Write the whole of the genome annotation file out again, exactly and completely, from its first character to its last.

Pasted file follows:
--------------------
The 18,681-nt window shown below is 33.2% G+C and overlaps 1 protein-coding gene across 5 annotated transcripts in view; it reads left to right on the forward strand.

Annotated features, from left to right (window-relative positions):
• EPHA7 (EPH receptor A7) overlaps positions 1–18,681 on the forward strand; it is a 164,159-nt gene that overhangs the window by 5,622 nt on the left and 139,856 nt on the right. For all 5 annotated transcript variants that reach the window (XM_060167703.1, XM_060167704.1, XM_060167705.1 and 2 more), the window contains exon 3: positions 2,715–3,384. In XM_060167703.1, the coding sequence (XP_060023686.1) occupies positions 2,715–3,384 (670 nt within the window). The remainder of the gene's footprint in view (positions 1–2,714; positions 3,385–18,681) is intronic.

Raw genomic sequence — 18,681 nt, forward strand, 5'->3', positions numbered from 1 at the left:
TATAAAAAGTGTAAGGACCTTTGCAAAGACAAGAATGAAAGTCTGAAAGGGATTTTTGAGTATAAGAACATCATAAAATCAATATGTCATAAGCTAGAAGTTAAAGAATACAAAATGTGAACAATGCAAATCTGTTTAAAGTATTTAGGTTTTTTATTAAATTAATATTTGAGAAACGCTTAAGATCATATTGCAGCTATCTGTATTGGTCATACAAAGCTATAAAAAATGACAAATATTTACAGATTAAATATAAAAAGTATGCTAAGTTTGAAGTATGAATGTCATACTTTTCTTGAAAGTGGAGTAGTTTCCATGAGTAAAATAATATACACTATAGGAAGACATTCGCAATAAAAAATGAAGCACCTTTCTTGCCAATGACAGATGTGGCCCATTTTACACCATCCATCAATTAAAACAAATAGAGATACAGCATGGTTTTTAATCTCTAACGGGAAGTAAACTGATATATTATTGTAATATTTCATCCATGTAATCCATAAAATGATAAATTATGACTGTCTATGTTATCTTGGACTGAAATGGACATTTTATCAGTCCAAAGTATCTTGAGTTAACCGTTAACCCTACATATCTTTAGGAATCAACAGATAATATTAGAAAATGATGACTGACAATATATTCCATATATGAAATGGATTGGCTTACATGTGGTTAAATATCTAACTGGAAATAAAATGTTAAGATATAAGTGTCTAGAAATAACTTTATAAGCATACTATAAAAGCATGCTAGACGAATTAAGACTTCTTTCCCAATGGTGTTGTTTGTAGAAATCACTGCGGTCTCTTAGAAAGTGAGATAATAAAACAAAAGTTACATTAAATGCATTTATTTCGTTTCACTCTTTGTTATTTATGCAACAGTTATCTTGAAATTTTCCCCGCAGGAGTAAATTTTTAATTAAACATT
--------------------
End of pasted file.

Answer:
The 18,681-nt window shown below is 33.2% G+C and overlaps 1 protein-coding gene across 5 annotated transcripts in view; it reads left to right on the forward strand.

Annotated features, from left to right (window-relative positions):
• EPHA7 (EPH receptor A7) overlaps positions 1–18,681 on the forward strand; it is a 164,159-nt gene that overhangs the window by 5,622 nt on the left and 139,856 nt on the right. For all 5 annotated transcript variants that reach the window (XM_060167703.1, XM_060167704.1, XM_060167705.1 and 2 more), the window contains exon 3: positions 2,715–3,384. In XM_060167703.1, the coding sequence (XP_060023686.1) occupies positions 2,715–3,384 (670 nt within the window). The remainder of the gene's footprint in view (positions 1–2,714; positions 3,385–18,681) is intronic.

Raw genomic sequence — 18,681 nt, forward strand, 5'->3', positions numbered from 1 at the left:
TATAAAAAGTGTAAGGACCTTTGCAAAGACAAGAATGAAAGTCTGAAAGGGATTTTTGAGTATAAGAACATCATAAAATCAATATGTCATAAGCTAGAAGTTAAAGAATACAAAATGTGAACAATGCAAATCTGTTTAAAGTATTTAGGTTTTTTATTAAATTAATATTTGAGAAACGCTTAAGATCATATTGCAGCTATCTGTATTGGTCATACAAAGCTATAAAAAATGACAAATATTTACAGATTAAATATAAAAAGTATGCTAAGTTTGAAGTATGAATGTCATACTTTTCTTGAAAGTGGAGTAGTTTCCATGAGTAAAATAATATACACTATAGGAAGACATTCGCAATAAAAAATGAAGCACCTTTCTTGCCAATGACAGATGTGGCCCATTTTACACCATCCATCAATTAAAACAAATAGAGATACAGCATGGTTTTTAATCTCTAACGGGAAGTAAACTGATATATTATTGTAATATTTCATCCATGTAATCCATAAAATGATAAATTATGACTGTCTATGTTATCTTGGACTGAAATGGACATTTTATCAGTCCAAAGTATCTTGAGTTAACCGTTAACCCTACATATCTTTAGGAATCAACAGATAATATTAGAAAATGATGACTGACAATATATTCCATATATGAAATGGATTGGCTTACATGTGGTTAAATATCTAACTGGAAATAAAATGTTAAGATATAAGTGTCTAGAAATAACTTTATAAGCATACTATAAAAGCATGCTAGACGAATTAAGACTTCTTTCCCAATGGTGTTGTTTGTAGAAATCACTGCGGTCTCTTAGAAAGTGAGATAATAAAACAAAAGTTACATTAAATGCATTTATTTCGTTTCACTCTTTGTTATTTATGCAACAGTTATCTTGAAATTTTCCCCGCAGGAGTAAATTTTTAATTAAACATT